Helping Your Children Overcome Their Challenges

Helping Your Children Overcome Their Challenges

I heard myself say “You need to use a red pen and a green pen.”

Surprised. Yes, I was.

At recent conventions for parents who homeschool their children, I mentioned the importance of knowing children’s strengths in almost every talk. I just had never said it in this way – use a green pen. I might have laughed out loud.

Parents have a responsibility to help children overcome their challenges. Notice I did not say that they have a responsibility to point out their challenges. That comes with the territory of parenting and teaching I suppose. It’s the overcoming part that’s essential.

This starts with the red pen.

Children do need to know their challenges or weaknesses. When they don’t, they won’t know what needs to improve. They won’t know what to work on and where to put forth effort. And, they won’t know how they might hurt others.

How are challenges overcome? What do children need to know so they can improve? Think about yourself for a moment. How do you strengthen your weaknesses? When are you most successful?

Do you agree with me that our strengths matter? We’re most efficient and effective when we can use our strengths to overcome challenges. We can also use our strengths to compensate for weaknesses that can’t be changed.

This starts with the green pen.

We need to look for, listen for, and talk about children’s strengths. We need to point out to children when they’re using them so they’ll gain additional confidence.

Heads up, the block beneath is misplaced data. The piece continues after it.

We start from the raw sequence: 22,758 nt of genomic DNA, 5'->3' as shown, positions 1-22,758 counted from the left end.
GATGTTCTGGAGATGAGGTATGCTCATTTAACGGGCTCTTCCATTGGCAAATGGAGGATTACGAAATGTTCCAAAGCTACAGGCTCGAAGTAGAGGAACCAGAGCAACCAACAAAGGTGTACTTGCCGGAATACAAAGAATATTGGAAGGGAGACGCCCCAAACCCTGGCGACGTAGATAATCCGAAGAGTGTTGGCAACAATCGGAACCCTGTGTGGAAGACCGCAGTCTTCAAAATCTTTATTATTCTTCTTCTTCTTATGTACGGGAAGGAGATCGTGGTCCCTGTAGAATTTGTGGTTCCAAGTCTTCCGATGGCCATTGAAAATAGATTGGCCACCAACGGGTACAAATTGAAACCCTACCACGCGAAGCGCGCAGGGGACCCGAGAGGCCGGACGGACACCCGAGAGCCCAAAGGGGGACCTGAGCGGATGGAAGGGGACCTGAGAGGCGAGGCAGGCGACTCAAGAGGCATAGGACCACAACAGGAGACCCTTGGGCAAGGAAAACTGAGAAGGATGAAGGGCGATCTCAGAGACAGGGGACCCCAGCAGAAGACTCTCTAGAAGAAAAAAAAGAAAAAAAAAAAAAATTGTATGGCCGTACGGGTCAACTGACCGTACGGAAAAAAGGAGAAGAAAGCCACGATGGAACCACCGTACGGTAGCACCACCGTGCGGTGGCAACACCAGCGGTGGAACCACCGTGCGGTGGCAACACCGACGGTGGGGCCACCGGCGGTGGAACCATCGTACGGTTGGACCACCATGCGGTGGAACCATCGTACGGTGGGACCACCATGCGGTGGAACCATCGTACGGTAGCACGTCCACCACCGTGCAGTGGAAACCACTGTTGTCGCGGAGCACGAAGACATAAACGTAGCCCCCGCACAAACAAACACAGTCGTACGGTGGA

To definitely strengthen children, look for, listen for, and talk about strengths from their entire identity: intellectual, emotional, social, physical, spiritual, and character qualities. For example:

Intellectual: Your writing is becoming much more creative as you’re using more adjectives, you’re very accurate at math, you enjoy exploring in science.

Emotional: You stay calm when others around you don’t, you fully embrace your joy, you get disappointed when it’s appropriate and I appreciate that you don’t let things keep you down long.

Social: You have friends from different age groups, you’re curious about people and that helps you engage in meaningful conversations, you’re a loyal friend because it takes a lot for you to consider ending friendships.

Physical: You’re coordinated and that makes it easier for you to help with different tasks around the house, you’re discovering your style with your clothes and it’s fun to see your personality coming out, you can kick the soccer ball far and straight with both feet.

Spiritual: You remember to pray to God when you’re concerned about your friends, I’ve noticed it’s not taking as long for you to memorize Bible verses, you enjoy worshiping with your friends.

Character Qualities: You’re gentle with your younger sister, you’re patient with your grandparents, your work is thorough.

If you’re not familiar with this “complete identity” concept, go to the Family Center at and search for “identity.” The blogs I’ve written will help you. Because identity controls behavior, discovering everything relevant can be a huge help.

If children doubt their strengths, we need to convince them we’re right. We can take pictures and videos of them using their strengths. We can compare today’s work to papers from a month ago so they see their progress. We can time their work to convince them they’re quicker than they used to be. We can explain our beliefs with rich language.

What strengths do your children have that they currently doubt? What can you do to help them believe in themselves? What can you do to help them see connections between strengths and challenges? What will you do? When?